Monsanto has announced a $10 million grant to establish Monsanto’s Beachell-Borlaug International Scholars Program to identify and support young scientists interested in improving research and production in rice and wheat through plant breeding techniques.
The program will be administered by Texas A&M University for the next five years. The program honours the accomplishments of Dr. Henry Beachell and Dr. Norman Borlaug, who pioneered plant breeding and research in rice and wheat, respectively.
Applications will be reviewed by an independent panel of global judges chaired by program director Dr. Ed Runge of Texas A&M University.
“Research in these two staple crops has fallen behind others, and it is my hope this program will help jump-start additional investment in two of the world’s most important grains. We encourage any eligible rice or wheat breeders around the world to apply for the award,” Runge said in a release.
Students interested in applying to the program can find more details at www.monsanto.com/mbbischolars.Applications will be accepted until May 31.
Announcement of the first year’s winners is planned to correspond with the World Food Prize held in Des Moines, Iowa, on October 15, 2009.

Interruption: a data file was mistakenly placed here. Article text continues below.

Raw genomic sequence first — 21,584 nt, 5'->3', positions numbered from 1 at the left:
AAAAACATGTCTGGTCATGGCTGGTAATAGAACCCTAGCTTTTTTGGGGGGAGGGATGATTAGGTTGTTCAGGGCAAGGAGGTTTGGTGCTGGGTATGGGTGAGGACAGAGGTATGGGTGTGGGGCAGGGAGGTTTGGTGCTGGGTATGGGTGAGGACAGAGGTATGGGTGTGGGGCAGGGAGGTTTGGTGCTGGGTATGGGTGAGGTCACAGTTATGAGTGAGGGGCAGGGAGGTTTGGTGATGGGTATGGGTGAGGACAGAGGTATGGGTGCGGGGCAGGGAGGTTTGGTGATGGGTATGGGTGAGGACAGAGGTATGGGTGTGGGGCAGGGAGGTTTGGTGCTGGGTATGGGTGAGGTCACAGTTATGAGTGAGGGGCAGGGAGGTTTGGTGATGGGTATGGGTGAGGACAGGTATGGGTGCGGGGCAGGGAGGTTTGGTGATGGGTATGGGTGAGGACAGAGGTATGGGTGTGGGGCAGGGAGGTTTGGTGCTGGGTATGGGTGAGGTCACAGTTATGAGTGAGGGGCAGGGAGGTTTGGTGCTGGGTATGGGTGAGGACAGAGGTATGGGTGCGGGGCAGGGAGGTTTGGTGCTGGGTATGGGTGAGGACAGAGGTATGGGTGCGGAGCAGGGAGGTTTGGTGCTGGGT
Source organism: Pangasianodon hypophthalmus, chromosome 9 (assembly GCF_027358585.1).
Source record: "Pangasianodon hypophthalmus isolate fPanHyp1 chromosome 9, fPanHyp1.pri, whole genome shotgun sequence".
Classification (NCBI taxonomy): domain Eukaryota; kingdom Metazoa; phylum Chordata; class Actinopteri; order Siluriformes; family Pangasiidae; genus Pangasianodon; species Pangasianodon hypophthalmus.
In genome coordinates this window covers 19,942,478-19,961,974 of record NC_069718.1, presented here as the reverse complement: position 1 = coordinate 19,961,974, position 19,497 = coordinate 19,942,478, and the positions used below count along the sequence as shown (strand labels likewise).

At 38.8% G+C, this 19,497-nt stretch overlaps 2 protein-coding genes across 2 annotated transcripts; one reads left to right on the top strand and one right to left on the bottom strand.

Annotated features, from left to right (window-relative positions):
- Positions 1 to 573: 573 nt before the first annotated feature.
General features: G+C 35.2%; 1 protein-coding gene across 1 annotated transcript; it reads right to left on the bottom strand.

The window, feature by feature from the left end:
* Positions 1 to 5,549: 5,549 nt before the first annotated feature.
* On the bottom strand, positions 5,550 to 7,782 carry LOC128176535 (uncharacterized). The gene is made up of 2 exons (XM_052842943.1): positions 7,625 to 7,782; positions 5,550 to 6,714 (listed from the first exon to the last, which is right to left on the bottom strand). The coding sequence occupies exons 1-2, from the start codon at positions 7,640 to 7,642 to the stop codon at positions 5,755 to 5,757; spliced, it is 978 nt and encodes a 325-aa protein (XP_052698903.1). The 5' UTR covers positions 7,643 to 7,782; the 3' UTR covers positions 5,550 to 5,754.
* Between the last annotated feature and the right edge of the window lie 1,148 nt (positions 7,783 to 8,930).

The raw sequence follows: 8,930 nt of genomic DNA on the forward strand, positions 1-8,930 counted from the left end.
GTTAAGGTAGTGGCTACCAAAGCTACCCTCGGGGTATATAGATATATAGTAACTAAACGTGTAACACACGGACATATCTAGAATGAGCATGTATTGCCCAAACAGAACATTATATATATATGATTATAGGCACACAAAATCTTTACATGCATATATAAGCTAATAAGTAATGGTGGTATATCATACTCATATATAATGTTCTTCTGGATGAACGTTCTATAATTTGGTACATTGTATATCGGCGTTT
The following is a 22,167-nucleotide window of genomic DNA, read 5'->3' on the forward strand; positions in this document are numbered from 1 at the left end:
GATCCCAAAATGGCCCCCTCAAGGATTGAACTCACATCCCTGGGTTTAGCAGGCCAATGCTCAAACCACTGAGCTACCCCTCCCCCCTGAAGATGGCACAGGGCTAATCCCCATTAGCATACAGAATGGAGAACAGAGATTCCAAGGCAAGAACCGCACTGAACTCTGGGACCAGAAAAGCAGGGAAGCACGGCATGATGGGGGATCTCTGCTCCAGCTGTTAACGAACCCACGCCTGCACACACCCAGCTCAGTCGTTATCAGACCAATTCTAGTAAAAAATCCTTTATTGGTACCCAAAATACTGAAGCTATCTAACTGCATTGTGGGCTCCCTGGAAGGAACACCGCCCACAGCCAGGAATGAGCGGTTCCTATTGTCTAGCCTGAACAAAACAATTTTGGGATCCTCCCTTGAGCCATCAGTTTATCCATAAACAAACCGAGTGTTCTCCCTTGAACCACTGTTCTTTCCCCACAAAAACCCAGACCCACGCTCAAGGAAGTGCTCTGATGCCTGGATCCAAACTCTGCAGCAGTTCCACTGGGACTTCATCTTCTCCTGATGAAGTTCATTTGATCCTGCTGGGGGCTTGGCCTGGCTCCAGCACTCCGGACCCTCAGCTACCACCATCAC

The announcement of the grant on March 25 marks the celebration of Dr. Borlaug’s 95th birthday.
“As the world celebrates the birthday of Dr. Borlaug, Monsanto is pleased to mark the accomplishments of two great men in agriculture by establishing this scholars program,” said Dr. Ted Crosbie, vice-president, global plant breeding, Monsanto. “Drs. Beachell and Borlaug devoted their lives to ensuring farmers had access to the best rice and wheat varieties and to the advancement of science through education. This award seeks to continue their work to enable future generations of farmers to feed our growing population.”
Dr. Borlaug, often called the “father of the Green Revolution,” remains active in the fight against world hunger. Along with his work through Texas A&M University, he chairs the Borlaug Global Rust Initiative and remains involved in the World Food Prize and Borlaug Fellows Program established by the U. S. Department of Agriculture. He also continues to collaborate with the International Maize and Wheat Improvement Center (CIMMYT) in Mexico, where he did much of his plant breeding work.